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Title: Commonly reported gynecological morbidities and health-seeking behaviours among reproductive age women in urban Nigeria
Authors: Uwnkwe, C. B. U.
Adoyomi, O. A.
Palayo, J.
Moronkola, O. A.
Onibokun, A.
Ogundiran, A.
Issue Date: Aug-1998
Abstract: The present study investigated the commonly reported gynecological morbidities by reproductive age women in some/urban areas of south western Nigeria. Specifically the study attempted to determine the proportion of the reproductive age women surveyed reported the symptoms associated with obstetrics and gynecological morbidity, the perceived causes of such obstetrics and gynecological morbidity in the women, whether such women sought treatment or consultation for specific symptoms, and in what kind of health facilities., The Ex post facto research design was adopted in the study. The subjects used for the study were randomly selected from four health facilities located in the Ibadan metropolis, south western Nigeria. The findings from the study revealed that 91% of the respondents have had cause to report their problem to either government hospital, primary health center, private hospital, a sub-center or traditional hospital. Also, 55% of the respondents had their medium of information about health programmes through the radio, while the remaining 45% had been adequately informed about health programmes through the other media like television, magazines, workshops or seminars. About 80% claimed that they had menstrual disorders of heavy or light irregular bleeding, painful menstruation or spotting between periods, while79.6% claimed to have anaemia indicated by feeling excessively weak, tired or breathless during household activities. Some 60.4% of the respondents claimed to have lower reproductive tract infections while 30.7% stated that they have acute pelvic inflammatory disease, which is the lower abdomen pain or vagina discharge with fever. Also, about 58.4% was the percentage of women who sought or consultation for specific symptoms in the private hospital while the rest used the network of health centers and sub-centers available in their areas under the primary health care system. The implication of this findings were highlighted and discussed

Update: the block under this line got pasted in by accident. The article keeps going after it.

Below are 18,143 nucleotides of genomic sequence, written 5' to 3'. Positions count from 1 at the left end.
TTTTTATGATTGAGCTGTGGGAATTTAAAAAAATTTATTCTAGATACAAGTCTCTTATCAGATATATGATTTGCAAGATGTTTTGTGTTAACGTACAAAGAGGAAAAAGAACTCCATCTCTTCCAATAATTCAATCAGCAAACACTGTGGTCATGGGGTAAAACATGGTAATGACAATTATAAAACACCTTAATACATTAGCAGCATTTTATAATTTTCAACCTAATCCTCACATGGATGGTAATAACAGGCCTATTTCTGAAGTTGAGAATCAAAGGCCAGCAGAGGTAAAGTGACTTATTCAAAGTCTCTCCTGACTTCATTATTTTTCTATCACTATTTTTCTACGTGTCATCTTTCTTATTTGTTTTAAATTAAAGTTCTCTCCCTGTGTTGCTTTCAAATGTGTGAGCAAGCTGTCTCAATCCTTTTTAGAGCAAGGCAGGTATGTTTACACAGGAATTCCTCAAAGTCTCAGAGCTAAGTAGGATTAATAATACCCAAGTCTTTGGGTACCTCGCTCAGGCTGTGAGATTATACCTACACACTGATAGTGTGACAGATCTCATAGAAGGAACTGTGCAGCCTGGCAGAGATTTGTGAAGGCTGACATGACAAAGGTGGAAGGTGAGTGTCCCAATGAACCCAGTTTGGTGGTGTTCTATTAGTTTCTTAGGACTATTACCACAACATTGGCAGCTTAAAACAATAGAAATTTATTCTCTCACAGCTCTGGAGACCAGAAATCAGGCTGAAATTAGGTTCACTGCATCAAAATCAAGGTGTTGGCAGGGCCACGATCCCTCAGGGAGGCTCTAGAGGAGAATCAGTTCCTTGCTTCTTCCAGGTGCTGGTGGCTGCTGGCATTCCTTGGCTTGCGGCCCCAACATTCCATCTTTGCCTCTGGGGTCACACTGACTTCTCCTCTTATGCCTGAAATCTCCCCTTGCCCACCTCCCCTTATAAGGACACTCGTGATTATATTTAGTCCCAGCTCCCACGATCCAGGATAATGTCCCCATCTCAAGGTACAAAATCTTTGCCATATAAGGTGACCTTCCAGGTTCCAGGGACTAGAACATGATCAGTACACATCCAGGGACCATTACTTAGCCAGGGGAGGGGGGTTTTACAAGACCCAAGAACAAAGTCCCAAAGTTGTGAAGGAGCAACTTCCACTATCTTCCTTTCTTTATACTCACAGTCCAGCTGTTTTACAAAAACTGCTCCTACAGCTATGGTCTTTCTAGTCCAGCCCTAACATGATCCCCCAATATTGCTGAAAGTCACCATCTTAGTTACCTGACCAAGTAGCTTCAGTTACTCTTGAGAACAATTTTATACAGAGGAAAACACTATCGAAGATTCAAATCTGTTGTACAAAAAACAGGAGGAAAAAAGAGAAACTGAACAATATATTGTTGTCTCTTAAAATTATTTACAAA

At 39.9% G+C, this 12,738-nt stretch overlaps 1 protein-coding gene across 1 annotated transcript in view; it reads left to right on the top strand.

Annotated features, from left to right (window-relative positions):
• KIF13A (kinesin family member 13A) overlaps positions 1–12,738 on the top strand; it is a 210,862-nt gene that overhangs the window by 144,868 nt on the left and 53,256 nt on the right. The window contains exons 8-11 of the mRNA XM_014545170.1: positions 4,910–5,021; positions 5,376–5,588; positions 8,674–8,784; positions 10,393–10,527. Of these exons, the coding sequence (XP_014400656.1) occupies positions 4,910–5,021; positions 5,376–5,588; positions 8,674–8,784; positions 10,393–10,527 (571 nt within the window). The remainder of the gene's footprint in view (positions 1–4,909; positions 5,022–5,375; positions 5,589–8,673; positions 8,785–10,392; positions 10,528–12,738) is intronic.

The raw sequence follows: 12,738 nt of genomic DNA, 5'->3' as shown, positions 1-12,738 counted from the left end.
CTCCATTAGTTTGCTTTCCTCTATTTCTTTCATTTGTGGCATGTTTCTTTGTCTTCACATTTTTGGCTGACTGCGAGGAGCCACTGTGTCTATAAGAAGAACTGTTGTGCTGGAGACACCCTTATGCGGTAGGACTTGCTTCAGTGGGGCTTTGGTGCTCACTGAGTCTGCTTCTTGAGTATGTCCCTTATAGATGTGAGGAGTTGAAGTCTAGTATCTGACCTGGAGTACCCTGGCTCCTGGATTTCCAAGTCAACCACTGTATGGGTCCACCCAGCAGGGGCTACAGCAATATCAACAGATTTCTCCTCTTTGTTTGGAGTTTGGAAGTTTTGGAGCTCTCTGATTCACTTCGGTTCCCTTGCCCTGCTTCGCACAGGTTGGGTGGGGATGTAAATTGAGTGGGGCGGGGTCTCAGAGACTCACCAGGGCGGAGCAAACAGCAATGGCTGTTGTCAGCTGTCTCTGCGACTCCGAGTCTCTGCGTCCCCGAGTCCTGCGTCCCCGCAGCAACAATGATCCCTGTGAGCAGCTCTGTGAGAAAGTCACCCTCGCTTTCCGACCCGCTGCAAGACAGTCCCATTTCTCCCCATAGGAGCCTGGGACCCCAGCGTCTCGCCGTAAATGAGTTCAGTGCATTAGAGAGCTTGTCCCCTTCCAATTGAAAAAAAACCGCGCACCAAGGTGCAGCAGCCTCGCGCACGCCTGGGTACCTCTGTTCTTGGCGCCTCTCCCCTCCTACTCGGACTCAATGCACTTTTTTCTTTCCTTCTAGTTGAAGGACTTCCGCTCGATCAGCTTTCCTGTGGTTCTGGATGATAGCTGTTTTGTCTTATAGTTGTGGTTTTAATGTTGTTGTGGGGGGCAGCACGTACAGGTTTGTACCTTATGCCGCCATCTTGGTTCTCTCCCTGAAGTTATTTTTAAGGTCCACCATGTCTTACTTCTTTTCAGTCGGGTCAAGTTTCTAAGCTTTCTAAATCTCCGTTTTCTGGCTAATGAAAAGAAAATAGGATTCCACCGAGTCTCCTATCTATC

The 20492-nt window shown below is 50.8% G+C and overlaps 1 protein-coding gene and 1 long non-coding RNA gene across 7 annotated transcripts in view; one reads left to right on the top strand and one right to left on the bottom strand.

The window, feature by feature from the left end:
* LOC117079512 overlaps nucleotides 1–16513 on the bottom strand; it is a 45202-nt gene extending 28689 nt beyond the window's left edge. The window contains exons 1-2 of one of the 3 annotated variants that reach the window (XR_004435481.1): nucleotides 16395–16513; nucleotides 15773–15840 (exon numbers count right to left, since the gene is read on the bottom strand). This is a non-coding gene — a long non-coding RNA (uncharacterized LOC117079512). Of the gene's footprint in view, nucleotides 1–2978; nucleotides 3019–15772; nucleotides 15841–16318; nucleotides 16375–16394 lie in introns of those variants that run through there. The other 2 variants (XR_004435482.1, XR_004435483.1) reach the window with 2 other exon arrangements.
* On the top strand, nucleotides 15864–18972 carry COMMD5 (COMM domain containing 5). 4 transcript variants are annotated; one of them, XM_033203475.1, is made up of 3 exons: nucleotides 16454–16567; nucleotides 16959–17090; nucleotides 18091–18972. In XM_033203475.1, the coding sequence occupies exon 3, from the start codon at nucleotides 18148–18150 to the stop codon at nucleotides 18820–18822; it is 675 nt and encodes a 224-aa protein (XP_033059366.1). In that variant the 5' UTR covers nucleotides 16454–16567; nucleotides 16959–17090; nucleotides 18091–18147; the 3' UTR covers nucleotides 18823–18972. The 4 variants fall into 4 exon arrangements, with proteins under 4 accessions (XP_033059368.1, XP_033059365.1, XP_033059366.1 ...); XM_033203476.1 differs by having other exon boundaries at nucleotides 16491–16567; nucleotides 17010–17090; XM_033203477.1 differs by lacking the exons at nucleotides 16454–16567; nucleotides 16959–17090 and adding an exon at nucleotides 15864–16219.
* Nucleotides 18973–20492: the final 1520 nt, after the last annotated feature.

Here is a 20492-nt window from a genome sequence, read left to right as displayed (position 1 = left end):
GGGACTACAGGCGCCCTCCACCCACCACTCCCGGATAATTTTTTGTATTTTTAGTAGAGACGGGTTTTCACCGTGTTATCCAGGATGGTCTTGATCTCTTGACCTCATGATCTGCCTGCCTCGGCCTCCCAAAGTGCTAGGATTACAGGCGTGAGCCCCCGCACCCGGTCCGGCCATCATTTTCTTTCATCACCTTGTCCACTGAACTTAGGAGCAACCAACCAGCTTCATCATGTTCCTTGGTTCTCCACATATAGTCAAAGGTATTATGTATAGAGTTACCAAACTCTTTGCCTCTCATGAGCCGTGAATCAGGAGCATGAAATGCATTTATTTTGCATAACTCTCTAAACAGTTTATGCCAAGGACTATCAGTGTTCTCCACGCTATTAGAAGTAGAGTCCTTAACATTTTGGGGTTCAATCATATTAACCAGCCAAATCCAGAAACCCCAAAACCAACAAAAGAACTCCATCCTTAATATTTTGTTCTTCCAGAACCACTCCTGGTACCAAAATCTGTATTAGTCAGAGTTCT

ISSN: 1118-1257
Appears in Collections:scholarly works

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